Ways to help kids count in groups

Children who struggle with maths or have dyscalculia often find it hard to see how chunks of numbers make up bigger numbers. They tend to work things out by counting in ones.

Here are some simple ways to help them get to grips with the shortcuts. Just remember to keep it fun so it doesn’t seem like a lesson.

Play number games

Games using dice or dominoes help children recognise numbers by the pattern of dots, rather than by counting them one by one. Point out how the larger number patterns are made up. For example, six is made up of two sets of three.

Invest in some Cuisenaire rods

Experimenting with a set of these brightly-coloured rods of different lengths can help children see how numbers can be constructed or broken down.

Make the most of shopping trips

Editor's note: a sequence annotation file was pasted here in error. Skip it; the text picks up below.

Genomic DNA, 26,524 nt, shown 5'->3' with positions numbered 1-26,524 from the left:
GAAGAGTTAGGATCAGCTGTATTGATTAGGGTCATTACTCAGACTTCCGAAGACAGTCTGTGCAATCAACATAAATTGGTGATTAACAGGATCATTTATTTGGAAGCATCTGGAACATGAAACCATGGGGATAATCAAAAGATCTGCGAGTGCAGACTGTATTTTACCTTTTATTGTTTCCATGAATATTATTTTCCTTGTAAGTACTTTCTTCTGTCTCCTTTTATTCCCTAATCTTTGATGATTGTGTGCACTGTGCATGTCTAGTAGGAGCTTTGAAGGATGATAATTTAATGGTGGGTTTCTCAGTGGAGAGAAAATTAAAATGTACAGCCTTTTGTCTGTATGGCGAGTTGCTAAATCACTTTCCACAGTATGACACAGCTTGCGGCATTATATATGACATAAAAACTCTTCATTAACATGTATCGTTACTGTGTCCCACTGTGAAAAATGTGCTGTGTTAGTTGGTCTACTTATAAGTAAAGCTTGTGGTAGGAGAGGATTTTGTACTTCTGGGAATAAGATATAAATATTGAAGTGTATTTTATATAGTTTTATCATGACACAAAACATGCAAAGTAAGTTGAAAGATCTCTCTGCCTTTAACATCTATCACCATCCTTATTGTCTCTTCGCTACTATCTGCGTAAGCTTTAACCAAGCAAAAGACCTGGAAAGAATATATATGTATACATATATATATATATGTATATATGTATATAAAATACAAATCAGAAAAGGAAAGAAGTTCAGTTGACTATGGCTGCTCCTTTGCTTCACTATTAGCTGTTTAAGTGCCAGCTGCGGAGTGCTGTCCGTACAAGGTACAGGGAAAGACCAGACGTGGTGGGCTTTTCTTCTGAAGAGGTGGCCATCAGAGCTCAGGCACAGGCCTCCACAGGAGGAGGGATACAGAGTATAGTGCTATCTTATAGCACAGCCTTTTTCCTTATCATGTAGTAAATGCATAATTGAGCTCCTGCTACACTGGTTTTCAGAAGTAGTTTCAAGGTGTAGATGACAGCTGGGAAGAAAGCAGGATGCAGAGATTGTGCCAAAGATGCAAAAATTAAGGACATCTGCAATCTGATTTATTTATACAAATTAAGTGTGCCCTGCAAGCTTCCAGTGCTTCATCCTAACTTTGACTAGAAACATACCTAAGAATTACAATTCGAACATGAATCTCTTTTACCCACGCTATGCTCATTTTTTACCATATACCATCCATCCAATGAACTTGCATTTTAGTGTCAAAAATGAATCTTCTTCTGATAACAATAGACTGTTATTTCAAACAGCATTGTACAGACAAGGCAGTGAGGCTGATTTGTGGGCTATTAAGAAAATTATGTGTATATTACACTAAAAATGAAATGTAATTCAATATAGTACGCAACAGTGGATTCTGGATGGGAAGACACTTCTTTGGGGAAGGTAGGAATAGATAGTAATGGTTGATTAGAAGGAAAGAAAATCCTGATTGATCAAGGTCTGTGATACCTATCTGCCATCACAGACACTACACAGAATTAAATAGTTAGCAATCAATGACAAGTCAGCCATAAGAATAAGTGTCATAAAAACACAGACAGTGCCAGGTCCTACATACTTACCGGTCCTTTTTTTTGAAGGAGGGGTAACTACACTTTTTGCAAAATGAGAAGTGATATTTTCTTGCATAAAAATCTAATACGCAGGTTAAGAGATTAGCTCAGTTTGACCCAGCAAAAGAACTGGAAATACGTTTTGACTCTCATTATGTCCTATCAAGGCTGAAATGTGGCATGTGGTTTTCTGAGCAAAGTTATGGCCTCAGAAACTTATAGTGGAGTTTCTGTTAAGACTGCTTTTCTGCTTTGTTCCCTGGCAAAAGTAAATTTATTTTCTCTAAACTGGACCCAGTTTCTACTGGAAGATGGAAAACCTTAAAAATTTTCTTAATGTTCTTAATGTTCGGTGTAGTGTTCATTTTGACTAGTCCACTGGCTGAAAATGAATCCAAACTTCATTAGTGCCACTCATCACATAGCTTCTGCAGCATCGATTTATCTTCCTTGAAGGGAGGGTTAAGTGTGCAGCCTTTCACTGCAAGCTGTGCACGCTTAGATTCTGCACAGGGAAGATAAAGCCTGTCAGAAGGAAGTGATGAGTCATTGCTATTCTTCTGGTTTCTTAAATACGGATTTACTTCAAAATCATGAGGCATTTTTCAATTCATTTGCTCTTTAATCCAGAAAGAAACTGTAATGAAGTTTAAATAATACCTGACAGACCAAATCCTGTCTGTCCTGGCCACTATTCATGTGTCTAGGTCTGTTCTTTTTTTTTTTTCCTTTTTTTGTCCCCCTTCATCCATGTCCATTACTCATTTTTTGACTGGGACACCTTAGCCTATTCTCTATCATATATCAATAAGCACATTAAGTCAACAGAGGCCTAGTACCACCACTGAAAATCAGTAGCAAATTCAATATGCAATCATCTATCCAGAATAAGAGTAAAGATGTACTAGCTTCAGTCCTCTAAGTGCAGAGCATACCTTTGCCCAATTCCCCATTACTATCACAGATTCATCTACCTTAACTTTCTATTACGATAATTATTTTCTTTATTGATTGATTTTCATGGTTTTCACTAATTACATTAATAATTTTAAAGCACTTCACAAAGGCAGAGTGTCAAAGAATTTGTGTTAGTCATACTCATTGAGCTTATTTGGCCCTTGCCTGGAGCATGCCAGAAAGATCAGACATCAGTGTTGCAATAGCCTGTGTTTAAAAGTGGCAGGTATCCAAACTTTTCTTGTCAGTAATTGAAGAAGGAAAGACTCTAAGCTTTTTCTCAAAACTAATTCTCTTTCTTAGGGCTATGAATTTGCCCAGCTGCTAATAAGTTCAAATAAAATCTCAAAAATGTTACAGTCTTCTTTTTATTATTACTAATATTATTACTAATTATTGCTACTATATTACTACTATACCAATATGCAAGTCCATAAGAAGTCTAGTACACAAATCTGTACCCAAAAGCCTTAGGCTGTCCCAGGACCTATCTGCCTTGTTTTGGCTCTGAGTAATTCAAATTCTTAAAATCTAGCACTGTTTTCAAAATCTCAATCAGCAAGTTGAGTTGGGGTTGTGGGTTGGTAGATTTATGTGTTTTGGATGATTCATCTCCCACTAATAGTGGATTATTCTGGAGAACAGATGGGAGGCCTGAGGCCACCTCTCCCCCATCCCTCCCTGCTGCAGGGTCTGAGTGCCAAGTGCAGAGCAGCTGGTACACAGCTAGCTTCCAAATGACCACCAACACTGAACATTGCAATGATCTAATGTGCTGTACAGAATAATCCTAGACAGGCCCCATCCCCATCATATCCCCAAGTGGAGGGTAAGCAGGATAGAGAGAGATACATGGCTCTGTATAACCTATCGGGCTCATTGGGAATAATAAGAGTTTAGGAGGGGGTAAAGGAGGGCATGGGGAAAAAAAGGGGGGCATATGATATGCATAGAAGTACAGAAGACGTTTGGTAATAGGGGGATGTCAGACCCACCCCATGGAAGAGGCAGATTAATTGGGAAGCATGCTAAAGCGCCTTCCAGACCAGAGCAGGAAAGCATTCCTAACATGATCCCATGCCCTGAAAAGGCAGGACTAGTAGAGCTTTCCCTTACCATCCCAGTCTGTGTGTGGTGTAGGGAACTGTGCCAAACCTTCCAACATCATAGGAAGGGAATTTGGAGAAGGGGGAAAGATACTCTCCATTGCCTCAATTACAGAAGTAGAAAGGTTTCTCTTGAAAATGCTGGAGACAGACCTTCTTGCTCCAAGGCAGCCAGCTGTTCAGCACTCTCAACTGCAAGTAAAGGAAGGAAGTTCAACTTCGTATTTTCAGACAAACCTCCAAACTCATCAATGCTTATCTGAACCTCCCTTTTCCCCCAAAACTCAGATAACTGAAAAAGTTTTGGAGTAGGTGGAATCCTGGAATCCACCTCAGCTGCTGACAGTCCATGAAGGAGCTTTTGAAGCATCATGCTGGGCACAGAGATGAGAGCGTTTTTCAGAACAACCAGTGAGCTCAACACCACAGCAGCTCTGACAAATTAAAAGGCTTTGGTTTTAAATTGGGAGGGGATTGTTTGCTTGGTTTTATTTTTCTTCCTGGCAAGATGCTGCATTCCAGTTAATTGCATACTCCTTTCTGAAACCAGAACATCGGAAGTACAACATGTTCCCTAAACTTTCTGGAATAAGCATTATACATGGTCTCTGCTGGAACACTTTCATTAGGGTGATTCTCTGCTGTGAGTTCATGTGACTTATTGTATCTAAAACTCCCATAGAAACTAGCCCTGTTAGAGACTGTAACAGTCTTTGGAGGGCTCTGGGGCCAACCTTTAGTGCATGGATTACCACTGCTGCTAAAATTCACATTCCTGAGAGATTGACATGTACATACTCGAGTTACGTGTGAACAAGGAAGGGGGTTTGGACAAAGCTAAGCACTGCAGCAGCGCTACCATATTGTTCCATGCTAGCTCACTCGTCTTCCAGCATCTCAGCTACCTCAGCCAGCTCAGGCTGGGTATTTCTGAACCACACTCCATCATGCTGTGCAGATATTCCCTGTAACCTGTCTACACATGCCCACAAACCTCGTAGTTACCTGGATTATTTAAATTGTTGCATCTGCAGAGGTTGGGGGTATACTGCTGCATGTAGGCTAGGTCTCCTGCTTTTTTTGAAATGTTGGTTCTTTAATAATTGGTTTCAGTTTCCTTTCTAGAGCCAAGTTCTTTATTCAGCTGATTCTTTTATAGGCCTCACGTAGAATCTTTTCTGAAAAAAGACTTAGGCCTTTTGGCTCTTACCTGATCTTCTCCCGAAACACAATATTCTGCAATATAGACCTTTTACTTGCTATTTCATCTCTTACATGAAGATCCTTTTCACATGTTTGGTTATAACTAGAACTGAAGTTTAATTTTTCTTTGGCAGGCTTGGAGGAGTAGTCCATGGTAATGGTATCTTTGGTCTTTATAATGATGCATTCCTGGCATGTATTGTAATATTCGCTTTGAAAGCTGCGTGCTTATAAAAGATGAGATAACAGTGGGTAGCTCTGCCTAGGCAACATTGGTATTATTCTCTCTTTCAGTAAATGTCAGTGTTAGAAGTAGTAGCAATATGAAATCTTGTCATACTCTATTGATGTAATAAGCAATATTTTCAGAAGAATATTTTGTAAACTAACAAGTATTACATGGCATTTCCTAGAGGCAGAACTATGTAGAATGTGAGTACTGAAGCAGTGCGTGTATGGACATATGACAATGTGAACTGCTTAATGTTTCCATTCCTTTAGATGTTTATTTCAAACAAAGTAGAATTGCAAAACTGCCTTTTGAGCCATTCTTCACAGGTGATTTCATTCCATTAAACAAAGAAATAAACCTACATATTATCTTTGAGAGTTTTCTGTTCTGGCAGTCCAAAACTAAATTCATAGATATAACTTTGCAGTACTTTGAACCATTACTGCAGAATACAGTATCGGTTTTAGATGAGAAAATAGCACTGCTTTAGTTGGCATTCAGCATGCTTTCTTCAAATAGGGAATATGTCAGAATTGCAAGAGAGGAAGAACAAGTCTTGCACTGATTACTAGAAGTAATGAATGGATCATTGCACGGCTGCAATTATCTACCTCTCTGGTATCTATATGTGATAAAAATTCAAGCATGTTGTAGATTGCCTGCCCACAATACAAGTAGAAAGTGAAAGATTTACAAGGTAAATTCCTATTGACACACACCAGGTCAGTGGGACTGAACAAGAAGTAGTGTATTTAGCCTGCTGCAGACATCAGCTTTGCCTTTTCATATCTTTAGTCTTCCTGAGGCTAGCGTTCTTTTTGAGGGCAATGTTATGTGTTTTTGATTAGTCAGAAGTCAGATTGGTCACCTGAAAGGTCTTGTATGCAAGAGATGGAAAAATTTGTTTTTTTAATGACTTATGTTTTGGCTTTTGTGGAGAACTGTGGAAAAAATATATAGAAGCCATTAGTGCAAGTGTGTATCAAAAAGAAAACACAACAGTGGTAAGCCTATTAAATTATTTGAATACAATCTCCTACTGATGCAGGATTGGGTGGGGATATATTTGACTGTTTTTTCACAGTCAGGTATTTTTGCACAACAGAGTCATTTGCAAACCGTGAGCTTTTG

A trip to the supermarket is a good opportunity for practice using number groups. If their favourite snack bar comes in packs of five, how many packs will they need to get 10 bars? How many lots of three are there in the nine-pack of toilet rolls?

Talk sport

Sport involves lots of numbers too, and not just in score lines. For example, football teams play in various formations, such as 4-4-2 (four defenders, four midfielders and two strikers). Find, or draw, some visual representations of different team formations. Budding managers will enjoy talking about ways to group the players.

Spot numbers in nature

Many kids are fascinated by insects and spiders so why not grab a magnifying glass and go on a bug hunt? Talk about how many pairs of legs the spider has, and how many legs there are if you find three beetles. Look at markings too – a 7-spot ladybird has three spots on each wing and one overlapping both wings at the front. How would a 10-spot ladybird’s spots be organised? Can you find one and see?

Happy number-grouping!


By Caroline Roberts

Caroline is a London-based freelance writer and ex teacher, contributing to the digital and print publications of a wide range of trade, membership and voluntary organisations, as well as national newspapers and consumer magazines.